Tribute bands are all the rage these days. Since many of the original members of the bands have moved on to the great sound check in the sky, fans have no chance of seeing their favorite bands from the past perform. The next best thing is a tribute band.
There are tribute bands out there honoring the works of the Eagles, the Rolling Stones, the Beatles, Steely Dan, the Grateful Dead (over 300 Dead tribute bands around the world), and many others. Frequently, these tribute bands play songs note for note, sometimes even recreating actual concerts, song for song and note for note.
Note: a cover band plays songs by many artists, spanning several genres, with no intention of recreating anything other than playing great songs well. A tribute band tries in earnest to recreate the actual fan experience of watching and listening to that original band, down to the outfits, gear and even wigs and hats.
In a nutty development, the actual band Journey needed to replace front man and vocalist Steve Perry. They found the man they were looking for singing in a Journey cover band in the Philippines. Arnel Pineda was discovered on YouTube, and he was flown to the U.S. to audition for his big break, and he passed the test. Lesson? Don’t stop believin’.
Tom Petty and the Heartbreakers tribute bands are one of the most common and most popular. The hard rockin’ Petty died tragically in 2016 of a drug overdose. He suffered many ailments including a broken hip. The drugs found in his system were largely related to the pain caused by his condition.
A fine local Petty tribute band called Petty Rocks hits the stage at the Reel and Brand tomorrow night, Feb. 26. In true tribute band tradition, Sonoma County based Petty Rocks strives to present detailed and faithful versions of Petty’s songs.
David Rau is the leader of the band and the Petty pretender. A resident of Rohnert Park, Rau has been a busy musician for a long time and is mining a popular vein with his Petty band. Petty and the boys were elected into the Rock and Roll Hall of Fame in 2002, their first year of eligibility. The band has sold over 20 million records. They were the Super Bowl halftime entertainment in 2008. Petty remains popular, to say the least.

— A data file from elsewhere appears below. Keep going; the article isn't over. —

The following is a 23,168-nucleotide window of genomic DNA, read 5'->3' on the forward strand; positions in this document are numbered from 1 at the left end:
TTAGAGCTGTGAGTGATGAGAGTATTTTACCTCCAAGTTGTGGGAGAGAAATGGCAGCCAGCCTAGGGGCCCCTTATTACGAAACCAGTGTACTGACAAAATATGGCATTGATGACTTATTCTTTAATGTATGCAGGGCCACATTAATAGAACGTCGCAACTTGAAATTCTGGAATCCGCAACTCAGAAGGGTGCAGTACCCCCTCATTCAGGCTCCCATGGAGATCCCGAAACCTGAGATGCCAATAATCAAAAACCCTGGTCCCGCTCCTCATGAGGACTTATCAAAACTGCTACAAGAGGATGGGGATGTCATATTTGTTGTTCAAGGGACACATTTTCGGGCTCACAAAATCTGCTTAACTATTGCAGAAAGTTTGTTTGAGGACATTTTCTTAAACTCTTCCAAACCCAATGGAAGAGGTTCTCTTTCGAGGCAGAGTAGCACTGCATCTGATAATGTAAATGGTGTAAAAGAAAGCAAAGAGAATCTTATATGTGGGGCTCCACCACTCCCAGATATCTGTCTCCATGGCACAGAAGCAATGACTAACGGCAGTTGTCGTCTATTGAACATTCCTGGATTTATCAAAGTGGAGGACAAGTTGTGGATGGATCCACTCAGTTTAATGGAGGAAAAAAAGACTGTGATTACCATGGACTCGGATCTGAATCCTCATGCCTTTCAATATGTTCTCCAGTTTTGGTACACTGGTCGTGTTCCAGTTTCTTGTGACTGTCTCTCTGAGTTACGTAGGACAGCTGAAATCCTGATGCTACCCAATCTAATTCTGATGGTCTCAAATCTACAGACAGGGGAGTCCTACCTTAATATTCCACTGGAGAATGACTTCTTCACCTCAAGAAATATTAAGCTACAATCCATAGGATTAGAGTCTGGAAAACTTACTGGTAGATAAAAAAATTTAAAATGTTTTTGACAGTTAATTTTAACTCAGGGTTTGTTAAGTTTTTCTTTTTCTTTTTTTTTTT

Petty Rocks got together for the first time in 2018 – they held their first practice on what would have been Petty’s 68th birthday, we “clicked right from the get go”- and the phone began to ring off the hook. But the world shut down, and the waiting became the hardest part.
Like the original Heartbreakers, Petty Rock is a five-member band. Like TP, Rau plays the rhythm guitar and sings. Petaluman Jim Cassero does his best Mike Campbell with the lead guitar licks. Anthony Martinez is a Santa Rosa resident and plays the keyboards. Drummer Kenny Montante lives in Petaluma and Tom Martin plays the bass.
A conversation with Rau last week revealed an interesting tale about the genesis of the band. Rau said, “I came across the idea for the band by chance. I was playing in another band, an originals band, and usually did a Petty song for the sound check. Somebody commented that I should do a Petty cover band.”
He continued, “I was disappointed in the turnout for the show. After the show, I was getting into my car ready to leave the gig. I thought to myself, “If the radio is playing a Tom Petty song, I will take it as a sign that I should put together a Petty band. I turned on the radio and it was Tom Petty.”
Rau continued, “The next song that came on the radio was Pink Floyd’s “Money.” I thought, ‘Aha!’ The Universe is telling me something.”
Petty Rocks has played up and down California since the pandemic and its restrictions have loosened a bit. The guys don their best Heartbreakers hats and rock and roll wigs and play out in a high energy, true rock show.
The band starts at 7 p.m. The Reel and Brand’s dance floor will be bouncin’.